Alternate headline: “Benghazi! Benghazi! Benghazi! Benghazi! Benghazi!”
You’ve no doubt seen the news by now that 4th District Congressman Trey Gowdy (you know him — he’s the guy who defeated Bob Inglis because Inglis, of all people, wasn’t “conservative” enough in the Tea Party year) will pitch for the GOP in the big game — that is, he’ll chair the select committee to investigate Benghazi, which a former White House staffer characterized recently with the immortal words, “Dude, this was like two years ago.”
As this was all breaking, I happened to watch the third season episode of “The West Wing,” “Ways and Means,” in which C.J. said:
Leo, we need to be investigated by someone who wants to kill us just to watch us die. We need someone perceived by the American people to be irresponsible, untrustworthy, partisan, ambitious, and thirsty for the limelight. Am I crazy, or is this not a job for the U.S. House of Representatives?
I don’t know what about this situation made me mention that. Unless the White House deliberately manipulated the House into doing this by releasing those emails.
Anyway, now that this is back before us, we ask the eternal question: Why?
“Twenty months after the Benghazi attacks, there remain unresolved questions about why the security was inadequate, our response during the siege itself, and our government’s interaction with the public after the attack. All of those lines of inquiry are legitimate and should be apolitical. Facts are neither red nor blue.
“While people are free to draw different conclusions from the facts, there should be no debate over whether the American public is entitled to have all of the facts. In a courtroom, juries are free to believe one witness over a hundred witnesses. But you cannot make that or any other credibility determination if you do not have access to all relevant witnesses, documents and other tangible evidence.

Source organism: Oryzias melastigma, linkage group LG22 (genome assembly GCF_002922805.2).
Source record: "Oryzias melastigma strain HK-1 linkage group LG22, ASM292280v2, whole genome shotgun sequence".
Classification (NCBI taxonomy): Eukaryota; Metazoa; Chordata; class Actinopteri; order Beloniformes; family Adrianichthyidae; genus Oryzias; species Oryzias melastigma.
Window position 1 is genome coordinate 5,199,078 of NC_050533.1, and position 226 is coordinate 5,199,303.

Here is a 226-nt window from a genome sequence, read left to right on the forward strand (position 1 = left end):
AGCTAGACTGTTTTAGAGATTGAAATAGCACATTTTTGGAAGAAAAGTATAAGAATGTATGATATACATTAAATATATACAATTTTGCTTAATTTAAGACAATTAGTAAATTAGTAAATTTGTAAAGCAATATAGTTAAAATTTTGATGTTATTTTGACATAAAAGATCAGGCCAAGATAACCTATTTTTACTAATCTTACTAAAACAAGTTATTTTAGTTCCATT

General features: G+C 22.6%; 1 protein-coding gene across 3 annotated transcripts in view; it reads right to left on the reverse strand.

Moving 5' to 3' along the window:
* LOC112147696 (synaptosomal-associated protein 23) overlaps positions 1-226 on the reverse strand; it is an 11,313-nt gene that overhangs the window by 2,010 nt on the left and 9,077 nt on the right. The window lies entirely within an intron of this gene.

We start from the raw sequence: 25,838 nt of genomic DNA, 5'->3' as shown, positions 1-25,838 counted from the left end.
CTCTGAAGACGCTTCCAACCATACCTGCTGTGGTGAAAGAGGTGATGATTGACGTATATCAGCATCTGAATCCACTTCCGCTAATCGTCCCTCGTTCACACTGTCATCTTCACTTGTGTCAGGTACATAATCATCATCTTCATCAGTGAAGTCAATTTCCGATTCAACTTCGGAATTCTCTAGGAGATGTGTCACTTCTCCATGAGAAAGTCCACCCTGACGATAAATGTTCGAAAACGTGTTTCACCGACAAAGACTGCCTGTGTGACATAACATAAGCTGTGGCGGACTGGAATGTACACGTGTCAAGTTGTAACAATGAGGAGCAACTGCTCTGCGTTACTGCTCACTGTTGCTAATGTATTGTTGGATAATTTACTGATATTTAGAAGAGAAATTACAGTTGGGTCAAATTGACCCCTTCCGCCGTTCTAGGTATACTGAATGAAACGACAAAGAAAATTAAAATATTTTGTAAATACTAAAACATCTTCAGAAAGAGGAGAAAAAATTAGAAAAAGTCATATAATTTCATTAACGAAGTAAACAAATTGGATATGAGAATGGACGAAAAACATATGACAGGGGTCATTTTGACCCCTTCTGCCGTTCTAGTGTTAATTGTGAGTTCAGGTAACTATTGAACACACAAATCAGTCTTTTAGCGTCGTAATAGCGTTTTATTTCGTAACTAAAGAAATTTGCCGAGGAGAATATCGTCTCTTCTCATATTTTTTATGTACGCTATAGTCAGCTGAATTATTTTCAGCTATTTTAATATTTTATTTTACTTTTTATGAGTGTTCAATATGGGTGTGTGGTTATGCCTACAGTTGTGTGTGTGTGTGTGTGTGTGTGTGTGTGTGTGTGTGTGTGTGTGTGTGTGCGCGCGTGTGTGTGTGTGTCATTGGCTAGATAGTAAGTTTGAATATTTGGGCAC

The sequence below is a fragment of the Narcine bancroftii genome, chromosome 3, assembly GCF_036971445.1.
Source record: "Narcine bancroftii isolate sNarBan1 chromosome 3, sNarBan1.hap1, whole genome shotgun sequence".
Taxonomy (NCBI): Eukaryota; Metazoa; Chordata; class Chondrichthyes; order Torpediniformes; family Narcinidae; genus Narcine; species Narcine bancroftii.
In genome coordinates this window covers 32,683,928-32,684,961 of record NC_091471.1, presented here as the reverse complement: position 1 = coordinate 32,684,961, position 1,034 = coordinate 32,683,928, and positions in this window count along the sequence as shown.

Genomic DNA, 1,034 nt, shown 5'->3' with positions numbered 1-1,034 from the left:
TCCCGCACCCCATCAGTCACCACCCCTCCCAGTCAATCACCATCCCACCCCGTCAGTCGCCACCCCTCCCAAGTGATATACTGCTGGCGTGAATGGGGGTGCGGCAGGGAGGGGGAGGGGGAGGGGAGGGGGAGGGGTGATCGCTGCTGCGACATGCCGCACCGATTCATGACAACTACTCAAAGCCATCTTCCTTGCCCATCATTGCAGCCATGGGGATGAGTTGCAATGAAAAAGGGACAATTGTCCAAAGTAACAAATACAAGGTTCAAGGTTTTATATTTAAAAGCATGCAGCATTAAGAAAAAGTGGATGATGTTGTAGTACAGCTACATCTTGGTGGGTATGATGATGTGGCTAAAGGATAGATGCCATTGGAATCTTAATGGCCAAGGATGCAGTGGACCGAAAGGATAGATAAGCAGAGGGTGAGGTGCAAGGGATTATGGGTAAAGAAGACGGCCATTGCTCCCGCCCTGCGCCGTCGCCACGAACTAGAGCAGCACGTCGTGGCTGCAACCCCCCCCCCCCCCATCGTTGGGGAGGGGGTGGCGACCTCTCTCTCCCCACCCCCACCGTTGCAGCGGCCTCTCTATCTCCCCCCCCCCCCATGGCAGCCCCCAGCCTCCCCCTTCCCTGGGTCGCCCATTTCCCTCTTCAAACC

“Four of our fellow citizens were murdered, and a facility emblematic and representative of our country was attacked and burned on the anniversary of 9-11. Our fellow citizens are full well capable of processing the truth about the attacks and aftermath, and most assuredly entitled to hear it.”…
OK. If the hearings are going to focus on “why the security was inadequate” and “our response during the siege itself,” so that we might avoid such tragedies in the future, and make our embassies and consulates secure, let’s get started.
But where Republicans lose me is on the third thing, the thing they go on and on and on about: “our government’s interaction with the public after the attack.”
Frankly, I decided a long time ago that Susan Rice wasn’t the sharpest knife in the Obama administration’s cutlery drawer (although she looks awesome next to the kid who made the “Dude” crack). I was relieved when she didn’t become secretary of state, and disappointed when she became National Security Advisor. (As Sonny Corleone would say, “Nixon had Kissinger; look what I got.“)
I decided even longer ago than that that I had no interest in watching the Sunday morning political talk shows, and not just because I was busy going to Mass then. I figured out that if they made news, it would be on the wires (the Sunday shift has to write about something).
So what Susan Rice said on Sunday political talk shows doesn’t exactly rock my world.
Earlier in the week, I had seen reports that the administration had amended its initial assessment that the attacks were just about that horrendous anti-Muslim video. (Scout, I lost my link to that story, and you helped me find it, but I lost it again, so help!) I heard that within 24 hours of learning of the attack in Benghazi itself. I was satisfied.
If Susan Rice said something else, I’m not terribly surprised. But I’m not up in arms.
I find myself asking, “so what?” So Susan Rice tried to make the administration look good (if what Republicans keep saying is true). That seems to be pretty much in character for her.
I also find myself wondering why Republicans get so offended at the idea that the Muslim video triggered these attacks. It was causing demonstrations elsewhere. It just wasn’t crazy to think at first, however erroneously, it might have had something to do with Benghazi.
We know that expressions of disrespect toward the prophet on the part of private parties in the West had triggered violence in the Muslim world before. Why not now?
There’s some kind of dog whistle this issue blows on the right that is just inaudible to me.
But anyway, let’s collect those facts that are neither red nor blue, and figure out how to avoid this kind of deadly debacle in the future. But let’s not go on and on about irrelevancies that happen to scratch the itch of one end or the other of the partisan spectrum.